0

I've been helping the friend to choose the bike the other day and we went to specific bike open air market. As I remembered the normal price for entry level bikes was ~400 EUR, but the Chinese mountain bikes there were priced something like ~100 EUR for the new one. For new one I mean it was right from the box with some branded parts from "Shimano" (probably fake :)). I've took a ride of one of the bikes and it seemed OK, without any sounds or discomfort. What is really the big difference? May be it's worth to buy 4-10 cheap bikes instead 1 expensive one for 1000 EUR? I mean, yes, the parts will be of cheap quality, but when they are worn - I probably can even install the original ones in the future or am I mistaken?

Example: http://trinx.ge/index.php?m=126 The majority is priced ~150$.

  • Looks like they are extremely cheap (in every sense of the word). Steel frame, 6 speed cassette, steel spring front “suspension” etc. Expect them to be very heavy and the parts badly installed. Probably also prone to rust and the rubber will go brittle or gummy in the sun. If you are handy you can probably get them to work okay-ish, but don’t expect it to be a nice ride. – Michael May 4 at 6:44
  • There is a good discussion on a question similar to yours "What do I get by paying more for a bicycle?" bicycles.stackexchange.com/questions/64704/… – David D May 4 at 14:32
  • 1
    I can't find an online version of the article, but several years ago a popular UK MTB magazine ran a test on several cheap supermarket grade (BSO) MTB's. They took them to a trail centre for a day, and by the end of that day all but one were destroyed. This type of cheap bike may look like a MTB, but they do not perform in any way like a MTB – Andy P May 4 at 15:11
3

These bikes won't really work well as mountain bikes.

Namely:
They won't be able to handle any real terrain. Will be difficult to control on the trail due to bad damping and insufficient braking or braking modulation. Will be slow uphil due to heavy weight. They gearing will give you fewer options and shifting will not be as accurate. To achieve some reasonable gear range they must use a triple crankset and that is not used for midrange bikes any more (more awkward and heavier.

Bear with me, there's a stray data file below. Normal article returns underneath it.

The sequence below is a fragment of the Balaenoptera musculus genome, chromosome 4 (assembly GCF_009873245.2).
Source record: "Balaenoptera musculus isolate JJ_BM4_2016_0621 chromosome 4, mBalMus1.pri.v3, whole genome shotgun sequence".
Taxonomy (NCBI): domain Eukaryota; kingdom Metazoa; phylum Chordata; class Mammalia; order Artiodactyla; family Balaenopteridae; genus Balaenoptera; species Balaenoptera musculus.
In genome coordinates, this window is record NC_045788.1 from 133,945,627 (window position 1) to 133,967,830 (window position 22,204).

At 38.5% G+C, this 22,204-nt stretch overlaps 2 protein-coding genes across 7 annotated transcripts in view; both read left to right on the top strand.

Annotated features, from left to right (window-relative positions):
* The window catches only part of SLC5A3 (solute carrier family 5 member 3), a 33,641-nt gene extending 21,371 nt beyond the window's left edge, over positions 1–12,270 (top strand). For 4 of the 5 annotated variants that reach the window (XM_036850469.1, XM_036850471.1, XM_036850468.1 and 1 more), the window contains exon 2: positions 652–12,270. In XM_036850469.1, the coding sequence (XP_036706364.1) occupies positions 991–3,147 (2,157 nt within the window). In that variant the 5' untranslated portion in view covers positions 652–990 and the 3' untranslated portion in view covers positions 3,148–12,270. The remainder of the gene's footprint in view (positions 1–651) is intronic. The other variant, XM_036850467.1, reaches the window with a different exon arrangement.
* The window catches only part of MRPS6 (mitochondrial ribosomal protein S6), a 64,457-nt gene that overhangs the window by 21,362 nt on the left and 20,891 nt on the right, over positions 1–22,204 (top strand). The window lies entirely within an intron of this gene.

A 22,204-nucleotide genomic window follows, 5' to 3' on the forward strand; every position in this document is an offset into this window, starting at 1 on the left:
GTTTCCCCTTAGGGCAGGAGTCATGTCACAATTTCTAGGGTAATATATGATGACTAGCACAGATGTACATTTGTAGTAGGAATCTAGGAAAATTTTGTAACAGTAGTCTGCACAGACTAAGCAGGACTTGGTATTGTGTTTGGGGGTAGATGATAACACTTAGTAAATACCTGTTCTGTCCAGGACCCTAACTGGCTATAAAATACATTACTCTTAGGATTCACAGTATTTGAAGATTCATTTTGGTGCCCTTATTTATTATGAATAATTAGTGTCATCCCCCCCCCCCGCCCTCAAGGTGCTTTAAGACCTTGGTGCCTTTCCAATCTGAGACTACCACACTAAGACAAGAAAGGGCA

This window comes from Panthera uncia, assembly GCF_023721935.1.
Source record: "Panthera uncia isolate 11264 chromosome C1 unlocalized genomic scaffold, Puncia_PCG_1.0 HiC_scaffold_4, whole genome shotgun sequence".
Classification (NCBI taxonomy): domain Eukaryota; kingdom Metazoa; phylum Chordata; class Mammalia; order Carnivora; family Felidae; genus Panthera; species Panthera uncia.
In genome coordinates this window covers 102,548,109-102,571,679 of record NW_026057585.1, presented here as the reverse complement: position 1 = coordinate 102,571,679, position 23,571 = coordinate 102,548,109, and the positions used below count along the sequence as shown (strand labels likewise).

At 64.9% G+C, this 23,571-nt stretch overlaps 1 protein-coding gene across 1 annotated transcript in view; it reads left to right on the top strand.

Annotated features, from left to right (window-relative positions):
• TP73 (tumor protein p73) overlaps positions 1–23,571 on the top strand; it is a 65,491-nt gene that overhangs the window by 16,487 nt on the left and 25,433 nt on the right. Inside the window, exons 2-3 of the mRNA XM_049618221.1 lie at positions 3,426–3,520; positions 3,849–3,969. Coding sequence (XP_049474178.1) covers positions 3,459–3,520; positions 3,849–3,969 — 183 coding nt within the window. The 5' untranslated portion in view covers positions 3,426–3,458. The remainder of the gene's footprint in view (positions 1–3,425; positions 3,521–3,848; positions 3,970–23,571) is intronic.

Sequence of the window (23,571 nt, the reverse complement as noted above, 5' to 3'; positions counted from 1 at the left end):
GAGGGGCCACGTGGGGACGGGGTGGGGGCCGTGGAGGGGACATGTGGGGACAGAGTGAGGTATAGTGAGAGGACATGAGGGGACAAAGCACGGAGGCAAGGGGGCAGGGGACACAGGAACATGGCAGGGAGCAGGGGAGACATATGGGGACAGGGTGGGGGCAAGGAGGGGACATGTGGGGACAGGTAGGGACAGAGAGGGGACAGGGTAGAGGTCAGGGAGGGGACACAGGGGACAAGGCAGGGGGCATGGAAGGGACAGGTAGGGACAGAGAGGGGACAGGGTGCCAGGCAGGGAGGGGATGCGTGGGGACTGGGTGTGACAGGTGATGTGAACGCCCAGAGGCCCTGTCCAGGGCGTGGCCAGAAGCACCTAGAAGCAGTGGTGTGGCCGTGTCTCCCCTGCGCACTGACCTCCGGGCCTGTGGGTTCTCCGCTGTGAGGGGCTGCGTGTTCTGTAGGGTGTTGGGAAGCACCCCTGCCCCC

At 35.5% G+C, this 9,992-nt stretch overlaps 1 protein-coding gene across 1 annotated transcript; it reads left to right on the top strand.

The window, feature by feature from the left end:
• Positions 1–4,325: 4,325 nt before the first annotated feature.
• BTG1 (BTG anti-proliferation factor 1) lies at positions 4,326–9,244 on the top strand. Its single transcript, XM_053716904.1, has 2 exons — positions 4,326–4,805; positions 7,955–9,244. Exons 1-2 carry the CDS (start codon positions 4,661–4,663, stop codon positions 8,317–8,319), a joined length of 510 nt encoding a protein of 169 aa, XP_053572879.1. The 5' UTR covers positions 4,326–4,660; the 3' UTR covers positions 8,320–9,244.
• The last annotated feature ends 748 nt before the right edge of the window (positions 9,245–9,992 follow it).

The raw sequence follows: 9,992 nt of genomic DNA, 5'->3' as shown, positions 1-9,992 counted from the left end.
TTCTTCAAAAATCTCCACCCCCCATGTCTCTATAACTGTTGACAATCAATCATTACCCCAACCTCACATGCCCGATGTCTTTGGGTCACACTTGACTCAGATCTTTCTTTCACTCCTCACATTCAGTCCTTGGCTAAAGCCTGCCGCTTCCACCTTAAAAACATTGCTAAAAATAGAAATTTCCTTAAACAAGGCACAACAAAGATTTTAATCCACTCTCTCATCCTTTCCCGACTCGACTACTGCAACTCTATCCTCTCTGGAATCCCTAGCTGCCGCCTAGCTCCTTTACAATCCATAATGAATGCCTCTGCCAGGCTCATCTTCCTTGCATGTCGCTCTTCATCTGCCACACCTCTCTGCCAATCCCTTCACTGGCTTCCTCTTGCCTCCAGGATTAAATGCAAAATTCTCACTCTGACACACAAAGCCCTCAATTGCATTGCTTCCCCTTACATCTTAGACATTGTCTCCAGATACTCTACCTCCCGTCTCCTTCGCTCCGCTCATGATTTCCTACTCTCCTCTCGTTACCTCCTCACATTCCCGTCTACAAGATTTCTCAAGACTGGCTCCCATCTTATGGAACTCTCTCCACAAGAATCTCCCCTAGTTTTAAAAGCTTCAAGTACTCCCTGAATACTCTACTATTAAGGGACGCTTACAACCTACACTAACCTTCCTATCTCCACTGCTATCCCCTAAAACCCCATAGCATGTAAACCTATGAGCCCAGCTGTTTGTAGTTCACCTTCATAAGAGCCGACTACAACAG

They will be prone to braking after jumps - I would especially be worried about the wheels (+ axles) and the forks, the steel frames might be sturdy.

They might work well for commuting, but then some of the features will be just a useless weight addon. Commuters are usually better with simpler bikes from different categories. And not just commuters, even when riding off-road on gravel roads or reasonable paths a simple bike with rigid fork and good rim brakes for the same price might be a better choice with better overall quality.

| improve this answer | |
  • My late-and-unlamented "mountain" BSO was not able to withstand being ridden off of the curb of a sidewalk multiple times (the axle bent). – EvilSnack May 6 at 17:36

Your Answer

By clicking “Post Your Answer”, you agree to our terms of service, privacy policy and cookie policy

Not the answer you're looking for? Browse other questions tagged or ask your own question.